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Astor, John Jacob, IIIlocked

(10 June 1822–22 February 1890)
  • Jerome Mushkat

Astor, John Jacob, III (10 June 1822–22 February 1890), capitalist and philanthropist, was born in New York City, the son of William Backhouse Astor and Margaret Rebecca Armstrong. The family was noted for great wealth and public charity. Astor graduated from Columbia College in 1839, and after studying at the University of Göttingen for a short time and traveling through Europe he earned a law degree at Harvard in 1842. He practiced briefly as an attorney specializing in commercial transactions and then entered his father’s burgeoning real estate office. In 1846 Astor married the socially prominent Charlotte Augusta Gibbes of South Carolina. They had one child, William Waldorf Astor, who eventually became a naturalized British citizen, a member of Parliament, and the first Viscount Astor.

In contrast to his father, who supported the Democrats prior to the Civil War because of the family’s economic ties to the South, Astor backed the Republicans in 1860. When the Civil War broke out he became a volunteer aide-de-camp with the rank of colonel on Major General George B. McClellan’s (1826–1885) staff, where he served in the Peninsula Campaign to capture Richmond. On July 11, 1862, shortly after the climactic battle at Seven Pines, he resigned his commission and lashed out at what he called Secretary of War Edwin M. Stanton’s deliberate interference in McClellan’s strategy. Even so, Astor remembered his military experience as the happiest time of his life. He remained loyal to McClellan, supported and bankrolled his presidential candidacy in 1864, and became his benefactor when he left the military, helping to purchase for him a four-story brick house in New York City and seeking to have him named president of the New Jersey Railroad.

After leaving the army, Astor returned to the family’s real estate business. When his father died in 1875, Astor and his brother, William Backhouse Astor, Jr., inherited equal shares of his fortune, estimated at about $20 million each. As the eldest son, Astor took over his father’s position as the head of the Astor family estate, which included the administration, purchase, and construction of office buildings, hotels, private homes, warehouses, and tenements. In addition, Astor was a trustee or director of the Union Trust Company, the Western Union Telegraph Company, the Farmers’ Loan and Trust Company, and a major stockholder in numerous New York banks. Over the next fifteen years, he bought a great deal of prime New York real estate, seldom selling any of it. He parlayed his inherited fortune into one that contemporary newspapers guessed was worth between $75 million and $100 million.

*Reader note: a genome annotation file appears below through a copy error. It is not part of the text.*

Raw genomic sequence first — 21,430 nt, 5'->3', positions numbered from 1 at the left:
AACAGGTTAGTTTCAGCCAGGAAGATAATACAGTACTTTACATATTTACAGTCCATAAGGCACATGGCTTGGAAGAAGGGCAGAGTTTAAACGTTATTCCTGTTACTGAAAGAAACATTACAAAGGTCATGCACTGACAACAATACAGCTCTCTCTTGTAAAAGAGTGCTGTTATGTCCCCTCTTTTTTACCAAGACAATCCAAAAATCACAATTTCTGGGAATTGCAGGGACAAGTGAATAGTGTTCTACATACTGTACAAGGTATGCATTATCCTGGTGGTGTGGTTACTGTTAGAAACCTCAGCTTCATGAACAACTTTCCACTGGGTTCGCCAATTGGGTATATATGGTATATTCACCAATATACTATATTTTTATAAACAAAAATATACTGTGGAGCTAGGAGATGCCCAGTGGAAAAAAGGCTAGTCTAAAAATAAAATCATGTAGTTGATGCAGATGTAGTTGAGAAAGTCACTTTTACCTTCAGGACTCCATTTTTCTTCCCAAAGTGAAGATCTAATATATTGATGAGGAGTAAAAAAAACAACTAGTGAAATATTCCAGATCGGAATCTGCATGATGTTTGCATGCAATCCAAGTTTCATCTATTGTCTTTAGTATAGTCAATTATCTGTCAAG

Tall, slender, and aristocratic, Astor was a man of towering contradictions. To critics, he seemed vain, imperious, conceited, pompous, parsimonious, hypocritical, and the classic slum landlord. A man of limited social sympathies who grew even richer by exploiting the poor in an era when municipal authorities rarely enforced building codes, Astor owned scandalously ramshackle tenements. He constructed new ones out of flimsy material and rarely improved the inadequate living conditions of those he purchased. Astor habitually protected his property by relying on political influence. He was on good terms with prominent Tammany Hall leaders. His relationship with “Boss” William M. Tweed, however, proved embarrassing. In 1871, shortly before revelations about Tweed’s corruption made his name synonymous with municipal thievery, Astor joined five other prominent businessmen in inspecting the ledgers of Comptroller Richard B. Connolly, one of Tweed’s close associates, and pronounced them honest and above suspicion.

Supporters drew a more favorable picture of Astor. They argued that he had a high sense of social responsibility and religious obligation. Both he and his wife gave large sums to charitable institutions such as the Children’s Aid Society, the New York Cancer Society, and the Metropolitan Museum of Art. Astor also was for years a vestryman at Trinity Church and a large contributor to its building and maintenance funds. Even more, he carried on his family’s commitment to the Astor Library, founded by the first John Jacob Astor (1763–1848). He deeded the library three city lots, built an addition costing $250,000, and left the library $400,000 in his will.

Astor was secure enough to ignore his critics. Unlike his brother’s wife, the gregarious Caroline Schermerhorn Astor, who sought to make herself the social arbiter of New York society, Astor avoided ostentation. However, he and his wife spent lavish sums on quiet entertainments, furniture, books, paintings, and vacations in Newport, Rhode Island, and in Europe. Astor imported a French chef and became a noted connoisseur of vintage wines and cigars. He died in New York City.


Although Astor left no personal papers, relevant material may be found in contemporary newspapers. There are some useful studies of the Astor family. Three in particular provide glimpses of his career: Virginia Cowles, The Astors (1979); Lucy Kavaler, The Astors: An American Legend (1968); and Harvey O’Connor, The Astors (1941). See also Ward McAllister, Society as I have Found It (1890); Lloyd Morris, Incredible New York (1951); and Gustavus Myers, The History of the Great American Fortunes (1910). A short obituary is in the New York Times, 23 Feb. 1890.